Brain Scans Could Become EKGs for Mental Disorders, by Roxanne Khamsi
In the field of depression, as in ADHD, schizophrenia, and autism, neuroimaging has been advertised as capable of becoming a diagnostic tool, and Time has even announced, “Brain Scans Could Become EKGs [electrocardiograms] for Mental Disorders” (Khamsi 2013). Everything leads the public not to notice that scans are said to correlate with those disorders only after a clinical diagnosis has been made.
Brain Scans Could Become EKGs for Mental Disorders
If EKGs can detect potential problems in heart function, then doctors are asking why brain scans can’t be used in the same way, to identify disorders like depression, autism or schizophrenia.
Doctors have long relied on EKGs, or electrocardiograms, to track the electrical activity of the heart and find any potential aberrations in the normal pattern of blips and valleys that could indicate distress. It’s not invasive, not that expensive, and for the patient, only involves getting hooked up to a few leads with patches on the chest.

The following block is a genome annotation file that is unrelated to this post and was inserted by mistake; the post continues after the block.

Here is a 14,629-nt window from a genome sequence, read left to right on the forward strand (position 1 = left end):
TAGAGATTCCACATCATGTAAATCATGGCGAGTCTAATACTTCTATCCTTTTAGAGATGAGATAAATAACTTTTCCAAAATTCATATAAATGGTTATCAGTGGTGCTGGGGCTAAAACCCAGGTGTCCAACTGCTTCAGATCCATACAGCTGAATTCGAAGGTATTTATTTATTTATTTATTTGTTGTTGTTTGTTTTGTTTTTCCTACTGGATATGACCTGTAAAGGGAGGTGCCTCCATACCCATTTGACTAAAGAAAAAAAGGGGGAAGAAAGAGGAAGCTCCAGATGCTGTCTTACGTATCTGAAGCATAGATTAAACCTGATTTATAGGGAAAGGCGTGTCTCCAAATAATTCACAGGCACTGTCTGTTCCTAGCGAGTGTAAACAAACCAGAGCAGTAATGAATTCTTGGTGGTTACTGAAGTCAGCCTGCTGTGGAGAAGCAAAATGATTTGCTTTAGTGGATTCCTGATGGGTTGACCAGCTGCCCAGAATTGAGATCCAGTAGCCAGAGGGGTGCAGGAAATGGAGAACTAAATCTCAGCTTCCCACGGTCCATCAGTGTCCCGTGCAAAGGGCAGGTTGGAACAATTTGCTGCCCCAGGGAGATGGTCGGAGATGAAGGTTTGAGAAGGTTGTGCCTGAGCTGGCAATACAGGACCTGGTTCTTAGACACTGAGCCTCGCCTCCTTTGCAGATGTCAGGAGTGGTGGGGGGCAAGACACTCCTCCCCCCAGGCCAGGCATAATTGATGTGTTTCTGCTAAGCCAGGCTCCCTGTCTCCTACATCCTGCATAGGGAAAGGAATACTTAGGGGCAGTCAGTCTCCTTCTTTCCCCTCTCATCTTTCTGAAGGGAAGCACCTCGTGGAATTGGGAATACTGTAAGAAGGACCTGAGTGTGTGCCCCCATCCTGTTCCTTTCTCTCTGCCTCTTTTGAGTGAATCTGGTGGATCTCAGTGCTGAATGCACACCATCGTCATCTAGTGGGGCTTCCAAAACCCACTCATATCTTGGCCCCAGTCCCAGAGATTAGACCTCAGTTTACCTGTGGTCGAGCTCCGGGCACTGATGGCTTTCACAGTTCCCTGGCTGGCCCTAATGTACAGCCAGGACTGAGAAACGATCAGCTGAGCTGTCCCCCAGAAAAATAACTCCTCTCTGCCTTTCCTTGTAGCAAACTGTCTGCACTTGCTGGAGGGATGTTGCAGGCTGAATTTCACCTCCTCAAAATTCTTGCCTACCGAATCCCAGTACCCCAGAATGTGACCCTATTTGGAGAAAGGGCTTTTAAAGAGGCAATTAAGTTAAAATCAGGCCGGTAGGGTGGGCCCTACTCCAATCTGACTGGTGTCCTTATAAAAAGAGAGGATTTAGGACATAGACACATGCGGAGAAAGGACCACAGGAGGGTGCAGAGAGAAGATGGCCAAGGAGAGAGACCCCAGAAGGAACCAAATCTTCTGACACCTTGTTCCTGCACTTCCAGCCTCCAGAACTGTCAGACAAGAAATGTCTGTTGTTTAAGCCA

Now researchers say that a similarly patient-friendly technique could scour brain activity for signs of trouble. The idea is to look for any changes in the normal “resting state” of multiple brain regions recorded by functional magnetic resonance imaging (fMRI) machines. And so far, promising evidence suggests that it may be possible to detect when communication between these regions is out of sync, or otherwise different from the norm.